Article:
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Q & A: Tension of springs when cold

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Most recent answer: 10/22/2007
Q:
Can I increase the tension of a spring by lowering the tempature?
- Roger W. (age 40)
Coral Springs,FL USA
A:
Hi Roger,

Yes, the tension in a spring may go up when it is cold, but it also depends on a few other things.

A spring will have tension in it if it is being pulled on on its sides -- if it is just sitting on a workbench, it will have no tension in it and its length will be its "relaxed" length. This relaxed length will be (typically) shorter when the spring is cold because things usually contract when cooled and expand when warmed. If you pull on the spring, it will get longer, and the tension is related to the difference between the relaxed length of the spring and the actual length of the spring while it is being pulled on.

So, if you hold a spring between two fixed posts that put the spring in tension, then the tension should rise in the spring as it gets colder (the posts shouldn't get closer together as they get colder, too, however).

This is a common feature in engineering. Most objects have some springiness to them. Telephone wires hanging from poles typically have more tension in them in the wintertime because they are shorter, but the poles are the same distance apart (these aren't really springs, but the tension rises for the same reason). Bridges too must have movable sections so that when the road surface contracts in the winter cold, the tension in the concrete doesn't get so high as to crack it (concrete has a very high strength in compression but breaks much more easily under tension).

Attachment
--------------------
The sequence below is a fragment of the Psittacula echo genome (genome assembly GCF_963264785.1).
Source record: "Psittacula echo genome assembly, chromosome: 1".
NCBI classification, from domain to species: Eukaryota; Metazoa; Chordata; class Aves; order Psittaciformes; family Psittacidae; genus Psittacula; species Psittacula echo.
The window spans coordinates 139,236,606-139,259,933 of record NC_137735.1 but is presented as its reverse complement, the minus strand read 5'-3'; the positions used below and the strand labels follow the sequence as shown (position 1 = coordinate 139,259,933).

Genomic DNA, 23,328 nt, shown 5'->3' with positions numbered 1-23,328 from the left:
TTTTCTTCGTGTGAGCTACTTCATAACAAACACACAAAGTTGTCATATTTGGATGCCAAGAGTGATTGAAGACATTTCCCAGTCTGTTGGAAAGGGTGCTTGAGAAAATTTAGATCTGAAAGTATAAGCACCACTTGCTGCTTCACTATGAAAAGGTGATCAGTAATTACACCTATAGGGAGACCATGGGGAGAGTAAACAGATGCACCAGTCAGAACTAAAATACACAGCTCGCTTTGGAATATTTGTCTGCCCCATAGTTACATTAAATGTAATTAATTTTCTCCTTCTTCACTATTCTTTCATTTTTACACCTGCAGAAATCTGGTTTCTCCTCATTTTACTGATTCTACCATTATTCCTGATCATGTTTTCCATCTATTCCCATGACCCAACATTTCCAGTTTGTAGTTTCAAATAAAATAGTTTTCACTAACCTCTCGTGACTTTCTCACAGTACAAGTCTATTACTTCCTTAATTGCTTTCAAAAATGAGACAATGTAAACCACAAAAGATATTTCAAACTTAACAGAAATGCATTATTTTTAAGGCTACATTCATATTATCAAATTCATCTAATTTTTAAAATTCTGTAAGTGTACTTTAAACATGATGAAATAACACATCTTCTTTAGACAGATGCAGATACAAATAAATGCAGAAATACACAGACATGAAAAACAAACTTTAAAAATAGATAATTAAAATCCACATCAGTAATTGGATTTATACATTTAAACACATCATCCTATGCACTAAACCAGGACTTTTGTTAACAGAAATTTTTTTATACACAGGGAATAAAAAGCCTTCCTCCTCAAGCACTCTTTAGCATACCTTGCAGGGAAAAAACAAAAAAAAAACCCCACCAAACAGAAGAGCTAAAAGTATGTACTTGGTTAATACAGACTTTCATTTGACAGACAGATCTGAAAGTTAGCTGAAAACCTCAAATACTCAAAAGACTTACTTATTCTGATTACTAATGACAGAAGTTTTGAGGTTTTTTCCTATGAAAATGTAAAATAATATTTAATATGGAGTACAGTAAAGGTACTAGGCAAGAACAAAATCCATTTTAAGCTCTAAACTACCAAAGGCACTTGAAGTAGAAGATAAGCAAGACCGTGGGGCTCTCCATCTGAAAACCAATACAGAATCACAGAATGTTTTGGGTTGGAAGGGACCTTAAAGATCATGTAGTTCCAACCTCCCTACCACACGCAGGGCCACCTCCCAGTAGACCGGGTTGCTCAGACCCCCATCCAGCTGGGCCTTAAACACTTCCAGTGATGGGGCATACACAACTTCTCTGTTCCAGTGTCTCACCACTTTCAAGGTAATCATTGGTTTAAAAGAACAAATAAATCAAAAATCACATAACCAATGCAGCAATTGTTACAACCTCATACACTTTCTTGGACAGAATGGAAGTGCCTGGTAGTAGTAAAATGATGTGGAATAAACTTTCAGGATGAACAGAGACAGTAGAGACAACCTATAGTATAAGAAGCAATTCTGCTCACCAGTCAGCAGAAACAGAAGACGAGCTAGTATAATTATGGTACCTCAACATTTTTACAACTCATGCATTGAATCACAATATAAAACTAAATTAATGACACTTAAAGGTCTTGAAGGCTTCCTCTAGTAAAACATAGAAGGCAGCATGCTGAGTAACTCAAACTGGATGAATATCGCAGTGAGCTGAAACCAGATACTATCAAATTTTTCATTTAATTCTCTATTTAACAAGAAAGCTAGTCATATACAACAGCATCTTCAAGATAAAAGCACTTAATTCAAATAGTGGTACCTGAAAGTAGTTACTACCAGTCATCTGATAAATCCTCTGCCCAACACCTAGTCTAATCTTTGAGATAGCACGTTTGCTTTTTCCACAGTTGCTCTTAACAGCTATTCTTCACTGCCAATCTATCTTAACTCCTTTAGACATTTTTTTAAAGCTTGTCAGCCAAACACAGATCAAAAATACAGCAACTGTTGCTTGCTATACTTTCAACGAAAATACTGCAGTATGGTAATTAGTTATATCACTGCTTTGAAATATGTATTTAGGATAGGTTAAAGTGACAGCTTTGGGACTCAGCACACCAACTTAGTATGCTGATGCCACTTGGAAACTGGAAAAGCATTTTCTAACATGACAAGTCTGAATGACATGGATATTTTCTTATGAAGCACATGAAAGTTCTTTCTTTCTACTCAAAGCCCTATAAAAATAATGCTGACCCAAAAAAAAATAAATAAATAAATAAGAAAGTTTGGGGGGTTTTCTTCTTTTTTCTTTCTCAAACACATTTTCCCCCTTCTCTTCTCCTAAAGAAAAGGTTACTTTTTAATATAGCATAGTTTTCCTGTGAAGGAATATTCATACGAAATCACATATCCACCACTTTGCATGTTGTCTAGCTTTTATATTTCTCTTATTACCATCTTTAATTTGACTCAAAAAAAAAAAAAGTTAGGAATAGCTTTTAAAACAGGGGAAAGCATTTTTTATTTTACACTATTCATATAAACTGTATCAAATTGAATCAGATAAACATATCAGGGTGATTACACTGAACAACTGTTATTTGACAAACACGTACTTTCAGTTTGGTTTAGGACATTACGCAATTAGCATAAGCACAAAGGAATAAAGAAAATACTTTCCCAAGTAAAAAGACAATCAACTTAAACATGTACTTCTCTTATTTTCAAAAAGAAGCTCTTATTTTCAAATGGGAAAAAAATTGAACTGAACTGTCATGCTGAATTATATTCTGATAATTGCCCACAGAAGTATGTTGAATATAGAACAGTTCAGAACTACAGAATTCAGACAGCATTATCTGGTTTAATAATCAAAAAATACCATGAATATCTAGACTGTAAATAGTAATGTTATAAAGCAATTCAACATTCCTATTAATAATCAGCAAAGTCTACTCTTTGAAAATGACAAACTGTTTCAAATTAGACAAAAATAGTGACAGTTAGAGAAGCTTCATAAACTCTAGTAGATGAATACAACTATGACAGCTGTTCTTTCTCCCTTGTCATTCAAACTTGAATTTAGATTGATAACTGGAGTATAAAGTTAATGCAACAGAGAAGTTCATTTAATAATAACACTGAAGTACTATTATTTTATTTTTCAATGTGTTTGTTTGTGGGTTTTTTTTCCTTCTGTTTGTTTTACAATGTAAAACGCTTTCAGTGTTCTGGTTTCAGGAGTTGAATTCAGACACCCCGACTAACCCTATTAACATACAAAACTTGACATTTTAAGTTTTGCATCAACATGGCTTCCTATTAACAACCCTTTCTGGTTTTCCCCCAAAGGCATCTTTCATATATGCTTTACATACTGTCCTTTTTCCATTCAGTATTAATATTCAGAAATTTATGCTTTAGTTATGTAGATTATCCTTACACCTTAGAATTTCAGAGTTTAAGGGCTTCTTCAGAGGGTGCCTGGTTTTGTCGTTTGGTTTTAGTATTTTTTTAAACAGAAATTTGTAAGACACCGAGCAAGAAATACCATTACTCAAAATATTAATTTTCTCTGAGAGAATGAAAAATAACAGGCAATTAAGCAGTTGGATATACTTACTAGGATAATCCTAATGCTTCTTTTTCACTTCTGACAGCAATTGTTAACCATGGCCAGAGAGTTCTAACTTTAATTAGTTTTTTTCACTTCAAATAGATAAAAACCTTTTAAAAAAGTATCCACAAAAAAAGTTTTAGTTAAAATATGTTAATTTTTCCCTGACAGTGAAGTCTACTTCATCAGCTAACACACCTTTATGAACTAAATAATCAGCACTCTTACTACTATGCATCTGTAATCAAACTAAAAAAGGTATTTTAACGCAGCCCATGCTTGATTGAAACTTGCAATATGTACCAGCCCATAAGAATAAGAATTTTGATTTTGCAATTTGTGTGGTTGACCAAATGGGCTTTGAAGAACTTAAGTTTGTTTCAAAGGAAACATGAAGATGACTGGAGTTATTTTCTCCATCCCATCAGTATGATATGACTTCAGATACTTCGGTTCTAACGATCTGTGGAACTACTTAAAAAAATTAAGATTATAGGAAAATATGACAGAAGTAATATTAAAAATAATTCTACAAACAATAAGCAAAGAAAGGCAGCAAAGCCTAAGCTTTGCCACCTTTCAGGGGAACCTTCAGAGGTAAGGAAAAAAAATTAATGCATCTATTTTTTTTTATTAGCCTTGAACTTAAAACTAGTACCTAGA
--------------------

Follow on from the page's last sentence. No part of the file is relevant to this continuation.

Cooling a material also may change its spring constant. Most materials get more rigid when cold, and this can make the spring require more force to stretch when cold than when warm. Some materials become very brittle in the cold and may break when stretched when very cold (many Van demos involve immersing normally flexible objects in liquid nitrogen, after which they may be shattered like glass). A metal spring when very cold may fatigue easily and develop lots of little cracks in it, changing both its relaxed length and its spring constant.

One peculiarity that you may find interesting is that rubber bands behave oppositely to most other springs. As they cool, they lengthen a bit.

Tom J.

(published on 10/22/2007)

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